It's been my experience that Lowes or Home depot have nice 5 gallon pails, but that neither in my area carry the lime. Look in the yellow pages under masonary supplies for a supplier.

Good Luck - post back with any questions.

HB - lime geek in his spare time.
HB
 
Posts: 1641
Joined: Wed Dec 10, 2003 12:24 pm
Location: Reading - PA

Postby Starr-Point » Wed Apr 26, 2006 9:55 am

Thank God for geeks.
RSS
Starr-Point
 
Posts: 430
Joined: Sun Jan 22, 2006 3:36 pm
Location: North East, Maryland

Postby paduffy » Wed Apr 26, 2006 11:37 am

HB,
Does your lime puttyformula work for old brick? I need to do a fair amount of repointing on the foundation of my home.
PS I lived in Neffs, PA for abut 5 years, 11 years ago.
"I'd rather see a sermon than hear one any day. The eye is a better pupil than the ear, fine council may be confusing, but example is always clear."
paduffy
 
Posts: 8
Joined: Tue Apr 11, 2006 9:34 am
Location: S.W. Virginia

Postby HB » Wed Apr 26, 2006 2:12 pm

It should work for brick, but I don't know for sure.

I DO know that it's softer than the brick, so it should act properly and be the sacrificial part of the wall instead of the brick itself.

I also know that it's vapor permeable, so it won't keep moisture in the wall like a cement based mortar would.

At some point this summer I plan to lay up a brick foundation for a chicken coop and this is the recipe that I planned to use, but I do a lot of my learning through trial and error.

HB - best advice his father ever gave him was "Son, the lord hates a coward....go ahead give it a try, if we have to, we'll just do it again."
HB
 
Posts: 1641
Joined: Wed Dec 10, 2003 12:24 pm
Location: Reading - PA

Postby dennis » Wed Apr 26, 2006 7:58 pm

HB, great info. Lime putty is something I need to learn more about.

Will the lime water stain the stone, or, is it easily brushed off when dry?
dennis
 
Posts: 197
Joined: Mon Mar 06, 2006 12:16 pm
Location: Chardon,Ohio

Repoint

Postby mistykat » Wed Apr 26, 2006 11:45 pm

Thanks HB, wanna help? You're not to far from me, Allentown PA. I will have to check back once I try this. I would like to at least try and then if I can't? Who ya gonna call! I will probably have to get a pro. I figured I could at least do the bottom 5 feet and then get my kid or someone taller to work their way up the wall. How about spiderman? Anyway thanks for the tip and I'll let you know how it works out.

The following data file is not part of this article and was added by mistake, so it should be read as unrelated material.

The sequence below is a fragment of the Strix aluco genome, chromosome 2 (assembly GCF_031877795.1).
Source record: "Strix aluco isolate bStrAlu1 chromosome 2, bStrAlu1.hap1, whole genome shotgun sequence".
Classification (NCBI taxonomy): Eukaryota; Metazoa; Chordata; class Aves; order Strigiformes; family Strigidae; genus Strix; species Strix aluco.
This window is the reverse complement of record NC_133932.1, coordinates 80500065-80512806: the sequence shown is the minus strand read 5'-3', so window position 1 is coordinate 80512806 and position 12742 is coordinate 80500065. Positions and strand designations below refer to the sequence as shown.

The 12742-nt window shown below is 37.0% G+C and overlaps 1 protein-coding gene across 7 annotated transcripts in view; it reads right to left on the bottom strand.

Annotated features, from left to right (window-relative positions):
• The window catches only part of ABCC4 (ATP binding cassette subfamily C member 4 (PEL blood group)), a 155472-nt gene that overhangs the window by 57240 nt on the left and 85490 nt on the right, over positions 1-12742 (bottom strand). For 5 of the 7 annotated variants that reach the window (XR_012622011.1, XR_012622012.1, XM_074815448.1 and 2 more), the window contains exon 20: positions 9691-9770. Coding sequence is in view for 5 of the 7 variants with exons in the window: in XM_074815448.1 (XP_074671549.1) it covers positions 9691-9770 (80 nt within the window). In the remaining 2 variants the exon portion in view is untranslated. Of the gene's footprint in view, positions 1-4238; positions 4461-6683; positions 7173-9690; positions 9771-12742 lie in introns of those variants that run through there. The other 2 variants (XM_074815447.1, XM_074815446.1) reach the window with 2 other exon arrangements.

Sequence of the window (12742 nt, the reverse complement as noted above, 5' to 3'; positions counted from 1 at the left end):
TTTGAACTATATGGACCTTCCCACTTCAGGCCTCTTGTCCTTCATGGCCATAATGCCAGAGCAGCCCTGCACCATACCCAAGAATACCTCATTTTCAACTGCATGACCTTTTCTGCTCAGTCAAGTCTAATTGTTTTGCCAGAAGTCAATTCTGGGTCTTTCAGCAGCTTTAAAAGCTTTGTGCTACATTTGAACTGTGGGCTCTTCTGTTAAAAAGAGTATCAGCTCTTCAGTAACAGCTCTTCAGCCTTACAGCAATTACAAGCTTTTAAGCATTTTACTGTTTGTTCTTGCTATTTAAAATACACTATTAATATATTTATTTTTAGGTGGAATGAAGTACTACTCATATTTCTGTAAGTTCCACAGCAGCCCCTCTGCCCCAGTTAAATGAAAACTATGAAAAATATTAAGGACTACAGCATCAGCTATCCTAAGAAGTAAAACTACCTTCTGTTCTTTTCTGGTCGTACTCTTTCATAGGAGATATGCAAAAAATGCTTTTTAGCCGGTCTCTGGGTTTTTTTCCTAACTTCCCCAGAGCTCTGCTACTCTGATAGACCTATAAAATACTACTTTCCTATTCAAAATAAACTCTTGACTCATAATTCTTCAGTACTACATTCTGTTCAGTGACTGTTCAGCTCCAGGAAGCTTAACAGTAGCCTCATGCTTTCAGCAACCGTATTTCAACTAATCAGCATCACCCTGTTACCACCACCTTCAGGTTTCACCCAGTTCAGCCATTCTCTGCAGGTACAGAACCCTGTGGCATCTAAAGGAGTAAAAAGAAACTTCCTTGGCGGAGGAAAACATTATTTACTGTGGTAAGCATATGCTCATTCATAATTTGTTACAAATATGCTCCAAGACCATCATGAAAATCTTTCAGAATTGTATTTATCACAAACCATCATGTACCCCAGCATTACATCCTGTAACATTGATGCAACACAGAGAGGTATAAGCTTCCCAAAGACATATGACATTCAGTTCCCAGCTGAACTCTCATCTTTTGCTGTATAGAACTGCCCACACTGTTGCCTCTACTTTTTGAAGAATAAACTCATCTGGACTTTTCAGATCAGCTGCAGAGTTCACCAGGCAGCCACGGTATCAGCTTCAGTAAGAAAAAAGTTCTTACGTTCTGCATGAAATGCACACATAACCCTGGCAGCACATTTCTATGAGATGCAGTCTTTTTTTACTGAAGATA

Mistykat

By the way dennis I read that the residue is easily brushed off with a stiff nylon brush and not use metal on stone.
mistykat
 
Posts: 2
Joined: Mon Apr 24, 2006 6:53 pm
Location: Allentown, PA

Postby HB » Thu Apr 27, 2006 6:44 am

I think that you're supposed to start at the top and work your way down. That way, if there's a rain storm, the water doesn't get into the wall and sit on top of your new pointing.

And don't get over aggressive when raking the old stuff out of the joints either. 1 inch into the joint is PLENTY from what I've read.

As far as the lime water staining the stone, I don't think it'll be that much an issue. But you'll want to protect the new pointing from the weather until it sets up properly. Best way to do this is to hang a canvas tarp over the area. You should spray down the canvas with water to keep the whole area damp so that the pointing doesn't dry out too quickly and crack.

As for a pro to do teh work, there's a fellow in Quakertown or Doylestown by the name of Degruchy. He is a mason that deals entirely inhistoric homes. From what I've heard he's very good. I doubt he'd agree with my recipe since he likes to use actual quick lime instead of the dry hydrated stuff, but there's two different schools of thought out there regarding that issue - besides, I can't for the life of me find the quicklime anywhere. :roll:

Good Luck!

HB
HB
 
Posts: 1641
Joined: Wed Dec 10, 2003 12:24 pm
Location: Reading - PA


Return to The Old House Reference Forum

Who is online

Users browsing this forum: Google Adsense [Bot] and 2 guests